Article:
1. Contributions made on behalf of an owner-employee to an HR-10 plan are deductible from gross income on the owner-employee's federal income tax return. (8) Although substantial parity has been established between HR-10 plans and corporate qualified plans for federal tax purposes, some states may still allow a lower deduction for contributions to an HR-10 plan.

2. The deductible deposits made by an employer are not currently taxable either to the employer himself or to a participating employee. No tax will be paid until benefits are actually received. (9)

3. Income earned by assets in the plan accumulates tax-free. (10)

4. A lump-sum distribution receives basically the same tax treatment that a similar distribution would receive from a corporate-sponsored qualified plan. (11)

5. Plan benefits are subject to estate tax to the same extent as any other asset. (12)

6. The maximum contribution allowed to a defined contribution plan on behalf of a self-employed individual is limited to the lesser of (a) 100% of earned income, or (b) $44,000 (in 2006, as indexed). (13) This is known as the annual additions limit, or the Section 415 limit.

The annual additions limit does not apply to defined benefit HR-10 plans; they are subject to a separate Section 415 limit based on the benefit promised by the plan. Contributions to defined benefit plans are based on actuarial calculations designed to accumulate a reserve large enough to pay the retirement benefits provided by the plan. A defined benefit HR-10 plan based on retirement as early as age 62 can be funded to provide an annual retirement benefit of the lesser of 100% of the participant's average compensation for his highest paid three years of participation or $175,000 (as indexed for 2006). (14) If retirement benefits are to commence prior to age 62, the limit is reduced. (15)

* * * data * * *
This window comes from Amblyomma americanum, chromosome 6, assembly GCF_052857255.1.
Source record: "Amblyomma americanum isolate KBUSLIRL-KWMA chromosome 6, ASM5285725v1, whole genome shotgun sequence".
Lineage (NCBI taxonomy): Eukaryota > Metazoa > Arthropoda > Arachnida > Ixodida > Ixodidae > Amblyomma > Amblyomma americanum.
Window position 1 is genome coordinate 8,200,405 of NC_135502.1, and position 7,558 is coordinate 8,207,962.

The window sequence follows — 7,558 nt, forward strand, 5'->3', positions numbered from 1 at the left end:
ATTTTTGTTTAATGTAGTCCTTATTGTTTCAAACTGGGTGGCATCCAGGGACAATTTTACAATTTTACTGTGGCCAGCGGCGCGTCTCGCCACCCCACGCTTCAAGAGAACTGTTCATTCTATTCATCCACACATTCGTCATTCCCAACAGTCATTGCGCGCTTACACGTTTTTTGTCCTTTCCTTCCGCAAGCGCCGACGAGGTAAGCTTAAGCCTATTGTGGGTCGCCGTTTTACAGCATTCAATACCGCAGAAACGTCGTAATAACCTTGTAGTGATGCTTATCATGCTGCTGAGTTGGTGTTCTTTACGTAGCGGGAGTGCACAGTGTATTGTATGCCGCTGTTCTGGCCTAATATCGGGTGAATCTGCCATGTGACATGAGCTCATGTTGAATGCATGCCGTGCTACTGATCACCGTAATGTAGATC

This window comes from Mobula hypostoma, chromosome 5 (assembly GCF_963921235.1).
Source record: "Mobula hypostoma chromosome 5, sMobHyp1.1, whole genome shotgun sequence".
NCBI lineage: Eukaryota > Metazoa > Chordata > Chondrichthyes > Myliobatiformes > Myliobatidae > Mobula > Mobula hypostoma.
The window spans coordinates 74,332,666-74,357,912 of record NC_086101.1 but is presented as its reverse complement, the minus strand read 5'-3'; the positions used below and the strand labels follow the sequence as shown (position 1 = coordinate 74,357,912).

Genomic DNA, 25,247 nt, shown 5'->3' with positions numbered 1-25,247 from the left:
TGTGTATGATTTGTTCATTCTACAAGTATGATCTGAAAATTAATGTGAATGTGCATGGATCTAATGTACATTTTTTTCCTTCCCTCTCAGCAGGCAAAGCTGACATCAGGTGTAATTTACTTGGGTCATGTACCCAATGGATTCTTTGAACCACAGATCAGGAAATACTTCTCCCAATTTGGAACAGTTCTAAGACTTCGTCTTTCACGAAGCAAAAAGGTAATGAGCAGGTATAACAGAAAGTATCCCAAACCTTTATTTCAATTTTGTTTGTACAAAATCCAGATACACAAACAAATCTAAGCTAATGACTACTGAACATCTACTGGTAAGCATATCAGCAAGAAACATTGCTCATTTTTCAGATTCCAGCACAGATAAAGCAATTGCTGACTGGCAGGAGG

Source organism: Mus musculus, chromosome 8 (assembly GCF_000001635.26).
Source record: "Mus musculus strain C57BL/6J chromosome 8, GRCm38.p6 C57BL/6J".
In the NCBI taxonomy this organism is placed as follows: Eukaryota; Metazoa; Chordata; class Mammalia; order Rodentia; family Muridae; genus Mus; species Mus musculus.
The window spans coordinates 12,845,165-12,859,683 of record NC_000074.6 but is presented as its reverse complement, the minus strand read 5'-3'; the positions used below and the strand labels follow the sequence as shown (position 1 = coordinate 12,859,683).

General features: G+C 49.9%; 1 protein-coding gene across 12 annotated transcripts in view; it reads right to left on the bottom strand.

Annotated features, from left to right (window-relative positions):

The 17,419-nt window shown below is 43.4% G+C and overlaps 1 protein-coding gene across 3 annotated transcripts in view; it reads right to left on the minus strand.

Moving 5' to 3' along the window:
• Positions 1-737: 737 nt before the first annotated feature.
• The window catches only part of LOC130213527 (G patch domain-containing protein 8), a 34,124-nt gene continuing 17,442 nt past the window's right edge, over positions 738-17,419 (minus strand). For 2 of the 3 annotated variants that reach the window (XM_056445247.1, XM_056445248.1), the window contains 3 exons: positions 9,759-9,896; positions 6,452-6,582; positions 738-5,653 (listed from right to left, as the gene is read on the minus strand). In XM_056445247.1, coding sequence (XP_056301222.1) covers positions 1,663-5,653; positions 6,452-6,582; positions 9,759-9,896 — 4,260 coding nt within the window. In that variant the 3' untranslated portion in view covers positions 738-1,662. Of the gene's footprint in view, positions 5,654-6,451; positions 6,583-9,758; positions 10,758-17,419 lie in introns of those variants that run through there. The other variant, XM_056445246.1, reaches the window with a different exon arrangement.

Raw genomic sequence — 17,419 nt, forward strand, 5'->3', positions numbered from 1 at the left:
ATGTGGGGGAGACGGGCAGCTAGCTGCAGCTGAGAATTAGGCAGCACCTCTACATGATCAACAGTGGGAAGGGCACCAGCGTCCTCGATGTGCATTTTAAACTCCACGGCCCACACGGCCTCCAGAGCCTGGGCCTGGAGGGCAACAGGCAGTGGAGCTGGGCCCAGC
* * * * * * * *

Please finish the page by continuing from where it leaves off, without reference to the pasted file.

7. An owner-employee may make nondeductible voluntary contributions (like a common law employee), in addition to his deductible contribution. All such contributions are counted for purposes of the annual additions limitation and must conform to the special nondiscrimination test provided in Code section 401(m).